Travel industry saw a 62% decline between the start and end of the first lockdown

How the hospitality industry could transform, even in the wake of a pandemic
February 16, 2021
GBTA and VDR to host joint conference
February 16, 2021

New card transaction data from Dojo, part of the Paymentsense brand revealed that their customers in the travel industry saw a 62% decline in card sales between the months prior to lockdown, to the end of the first lockdown (March 2020-June 2020). These statistics reflect what happened within the first lockdown – but with warnings now telling us that we should not be booking summer holidays, could we see an even worse impact on the travel industry this year?

Local Data Company’s high-street closure data also revealed that the reopening rates for travel agents were far lower than other industries, with a reopening rate of 57% of physical stores compared to 73% online reopening. This shows that the need for high-street travel agencies is declining as they move online.

In July, the BBC announced that Holiday firm Tui was to shut 166 of its high street stores. Consumer spending habits have changed during this period, with a lot of companies now offering goods through online platforms. What’s missing is that human interaction, especially with the older generation wanting to book holidays in person rather than online or over the phone.

Staycations give small businesses a boost
Although international travel was minimised, there was a significant rise in domestic travel in the form of ‘staycations’.

Across the UK, Plymouth, Sutton and Devonport all experienced a 64% yearly uplift in card sales across July 2020.

This huge jump in business sales can be attributed to the increasing number of tourists visiting scenic UK towns to enjoy a well-deserved break.

Business owners in the picturesque St Ives also experienced a 62% increase in card spend in July 2020, in comparison to 2019. Most smaller businesses would never have predicted this higher-footfall, and it will have helped their cashflow in such a difficult period of trading.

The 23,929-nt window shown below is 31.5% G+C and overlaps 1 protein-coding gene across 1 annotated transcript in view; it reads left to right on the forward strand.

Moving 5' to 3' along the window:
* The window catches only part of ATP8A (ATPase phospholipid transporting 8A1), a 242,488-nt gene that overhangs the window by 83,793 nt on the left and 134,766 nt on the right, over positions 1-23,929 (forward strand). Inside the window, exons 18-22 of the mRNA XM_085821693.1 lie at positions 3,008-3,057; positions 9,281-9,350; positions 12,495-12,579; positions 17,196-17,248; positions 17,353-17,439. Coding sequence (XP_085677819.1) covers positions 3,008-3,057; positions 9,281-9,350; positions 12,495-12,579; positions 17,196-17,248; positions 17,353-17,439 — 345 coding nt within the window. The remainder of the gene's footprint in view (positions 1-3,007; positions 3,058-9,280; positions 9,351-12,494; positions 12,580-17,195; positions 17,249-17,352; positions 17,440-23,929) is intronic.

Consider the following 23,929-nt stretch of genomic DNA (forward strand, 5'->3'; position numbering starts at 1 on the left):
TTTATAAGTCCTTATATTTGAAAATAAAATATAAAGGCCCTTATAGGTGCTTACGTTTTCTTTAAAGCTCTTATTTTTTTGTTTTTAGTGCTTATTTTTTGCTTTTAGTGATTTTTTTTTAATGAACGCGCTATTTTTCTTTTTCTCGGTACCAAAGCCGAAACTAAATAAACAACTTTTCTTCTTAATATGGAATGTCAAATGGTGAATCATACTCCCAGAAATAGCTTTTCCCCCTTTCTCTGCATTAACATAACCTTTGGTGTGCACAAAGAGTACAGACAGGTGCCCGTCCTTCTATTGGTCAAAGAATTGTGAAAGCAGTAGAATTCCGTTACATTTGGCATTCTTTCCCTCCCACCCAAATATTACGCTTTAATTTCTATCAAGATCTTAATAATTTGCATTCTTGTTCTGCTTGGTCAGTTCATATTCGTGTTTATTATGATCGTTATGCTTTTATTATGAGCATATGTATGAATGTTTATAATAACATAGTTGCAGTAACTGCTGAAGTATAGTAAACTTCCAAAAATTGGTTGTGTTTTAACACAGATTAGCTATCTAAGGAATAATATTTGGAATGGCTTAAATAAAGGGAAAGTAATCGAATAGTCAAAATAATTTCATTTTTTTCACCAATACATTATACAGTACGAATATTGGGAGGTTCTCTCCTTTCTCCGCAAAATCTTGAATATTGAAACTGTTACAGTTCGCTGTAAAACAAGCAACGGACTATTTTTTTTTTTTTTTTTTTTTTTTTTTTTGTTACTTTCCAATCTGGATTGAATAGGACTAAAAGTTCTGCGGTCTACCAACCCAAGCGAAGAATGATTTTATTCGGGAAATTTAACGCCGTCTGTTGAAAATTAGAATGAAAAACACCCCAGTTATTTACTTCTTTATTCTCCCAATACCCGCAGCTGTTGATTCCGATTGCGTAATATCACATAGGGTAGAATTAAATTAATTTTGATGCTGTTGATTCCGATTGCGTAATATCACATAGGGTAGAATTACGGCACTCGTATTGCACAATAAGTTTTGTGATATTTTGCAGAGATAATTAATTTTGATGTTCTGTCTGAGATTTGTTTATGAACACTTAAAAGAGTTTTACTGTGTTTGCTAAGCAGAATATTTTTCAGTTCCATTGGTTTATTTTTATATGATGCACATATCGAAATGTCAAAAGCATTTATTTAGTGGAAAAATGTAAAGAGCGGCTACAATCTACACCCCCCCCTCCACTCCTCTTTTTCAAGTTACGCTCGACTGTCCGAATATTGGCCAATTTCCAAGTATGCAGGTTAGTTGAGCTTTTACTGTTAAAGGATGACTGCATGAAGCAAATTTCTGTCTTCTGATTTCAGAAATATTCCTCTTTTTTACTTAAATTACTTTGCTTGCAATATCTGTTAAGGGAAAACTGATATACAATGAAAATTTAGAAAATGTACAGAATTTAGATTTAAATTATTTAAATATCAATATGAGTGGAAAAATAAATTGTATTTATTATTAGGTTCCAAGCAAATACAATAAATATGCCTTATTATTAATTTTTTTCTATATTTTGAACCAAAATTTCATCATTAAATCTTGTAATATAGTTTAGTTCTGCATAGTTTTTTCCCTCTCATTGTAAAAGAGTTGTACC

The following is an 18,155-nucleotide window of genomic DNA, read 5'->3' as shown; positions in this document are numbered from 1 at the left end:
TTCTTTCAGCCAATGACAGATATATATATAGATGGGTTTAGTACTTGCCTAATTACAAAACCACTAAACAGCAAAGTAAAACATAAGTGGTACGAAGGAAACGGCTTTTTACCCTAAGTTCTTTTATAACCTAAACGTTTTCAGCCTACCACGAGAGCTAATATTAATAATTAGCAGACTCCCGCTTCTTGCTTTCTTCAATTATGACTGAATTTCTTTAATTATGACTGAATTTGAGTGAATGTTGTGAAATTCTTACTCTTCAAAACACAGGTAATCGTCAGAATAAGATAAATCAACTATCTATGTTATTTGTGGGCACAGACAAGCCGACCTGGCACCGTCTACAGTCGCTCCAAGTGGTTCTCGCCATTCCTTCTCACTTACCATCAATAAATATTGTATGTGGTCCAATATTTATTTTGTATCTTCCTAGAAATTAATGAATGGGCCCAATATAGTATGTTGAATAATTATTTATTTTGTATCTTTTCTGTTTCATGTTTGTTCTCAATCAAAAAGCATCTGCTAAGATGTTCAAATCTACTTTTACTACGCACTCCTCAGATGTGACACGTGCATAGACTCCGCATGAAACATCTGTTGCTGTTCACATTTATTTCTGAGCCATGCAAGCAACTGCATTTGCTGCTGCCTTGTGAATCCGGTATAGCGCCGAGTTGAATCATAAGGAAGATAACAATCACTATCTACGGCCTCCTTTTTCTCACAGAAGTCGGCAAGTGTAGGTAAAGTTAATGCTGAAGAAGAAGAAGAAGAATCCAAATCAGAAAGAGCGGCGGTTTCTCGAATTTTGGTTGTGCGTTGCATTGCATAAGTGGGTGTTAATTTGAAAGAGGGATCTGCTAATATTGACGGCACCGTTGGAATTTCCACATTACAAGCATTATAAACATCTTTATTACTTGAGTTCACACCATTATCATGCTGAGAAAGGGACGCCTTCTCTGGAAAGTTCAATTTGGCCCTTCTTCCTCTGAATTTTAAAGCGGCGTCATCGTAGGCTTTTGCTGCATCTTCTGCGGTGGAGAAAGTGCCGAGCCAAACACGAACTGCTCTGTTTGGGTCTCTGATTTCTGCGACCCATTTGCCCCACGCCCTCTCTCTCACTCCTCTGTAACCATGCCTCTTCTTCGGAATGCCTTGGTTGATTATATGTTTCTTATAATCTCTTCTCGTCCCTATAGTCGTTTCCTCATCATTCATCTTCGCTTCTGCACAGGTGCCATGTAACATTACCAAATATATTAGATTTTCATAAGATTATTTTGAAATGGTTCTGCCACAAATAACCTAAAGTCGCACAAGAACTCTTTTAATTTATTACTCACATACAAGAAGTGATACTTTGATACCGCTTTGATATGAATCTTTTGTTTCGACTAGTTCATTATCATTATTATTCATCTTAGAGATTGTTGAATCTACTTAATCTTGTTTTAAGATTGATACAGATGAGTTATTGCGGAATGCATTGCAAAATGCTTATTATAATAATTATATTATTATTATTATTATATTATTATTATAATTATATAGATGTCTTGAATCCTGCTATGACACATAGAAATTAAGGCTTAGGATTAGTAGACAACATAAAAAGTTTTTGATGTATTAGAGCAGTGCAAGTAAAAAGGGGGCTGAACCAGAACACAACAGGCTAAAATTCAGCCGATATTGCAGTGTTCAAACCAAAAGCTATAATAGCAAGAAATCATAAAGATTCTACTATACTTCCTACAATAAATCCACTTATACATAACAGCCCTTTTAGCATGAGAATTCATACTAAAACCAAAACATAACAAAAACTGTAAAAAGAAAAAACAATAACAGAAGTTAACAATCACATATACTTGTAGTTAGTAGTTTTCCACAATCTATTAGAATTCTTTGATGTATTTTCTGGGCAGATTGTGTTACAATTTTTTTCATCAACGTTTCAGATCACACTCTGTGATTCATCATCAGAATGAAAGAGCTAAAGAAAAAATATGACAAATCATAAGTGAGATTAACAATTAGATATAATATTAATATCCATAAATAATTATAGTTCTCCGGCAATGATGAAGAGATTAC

It looks like most of us escaped to the country or the coast from the central cities, causing spend to shift completely from thriving cities and business hubs to remote villages.

In July 2020, in the UK capital, card spend in the City of London and Westminster saw a 40% and 37% decrease respectively. This is perhaps unsurprising as office workers no longer pass through the city, but WFH or work remotely in serene UK locations.

Cards payments preferable for the accommodation and travel industry
In terms of behavioral changes, accommodation and travel sectors have seen the biggest change in the way consumers pay. Debit card spends, rather than credit-card increased by 10% year-on-year, to 57% and 73% respectively across these sectors.

This is perhaps indicative of consumer caution, as the coronavirus has caused economic precarity and therefore people are more likely to spend within their means, rather than put things onto a credit card.

With the travel and accommodation sector experiencing a 9% decline in sales in July and August in 2020, it’s shown us that it’s only the travel industry and the hospitality sector that had declines in sales, whereas all other sectors had an increase.

Jon Knott, Head of Customer Insights at Dojo, part of the Paymentsense brand said: “The international travel industry has experienced a huge loss within its sales over the course of the pandemic. However, some small businesses in tourist hotspots within the UK have seen their sales increase as more of us flocked to seaside towns to enjoy our annual-leave. We’ve seen first-hand how spend has shifted from cities into smaller suburbs and remote regions of the UK. 

When it comes to payments, we’ve seen a lot of small businesses make the transition from cash-only to card – and in some cases, card-only. This is often inline with customer preferences and hygiene guidelines, as more of us opt for contactless to avoid touching notes and coins.”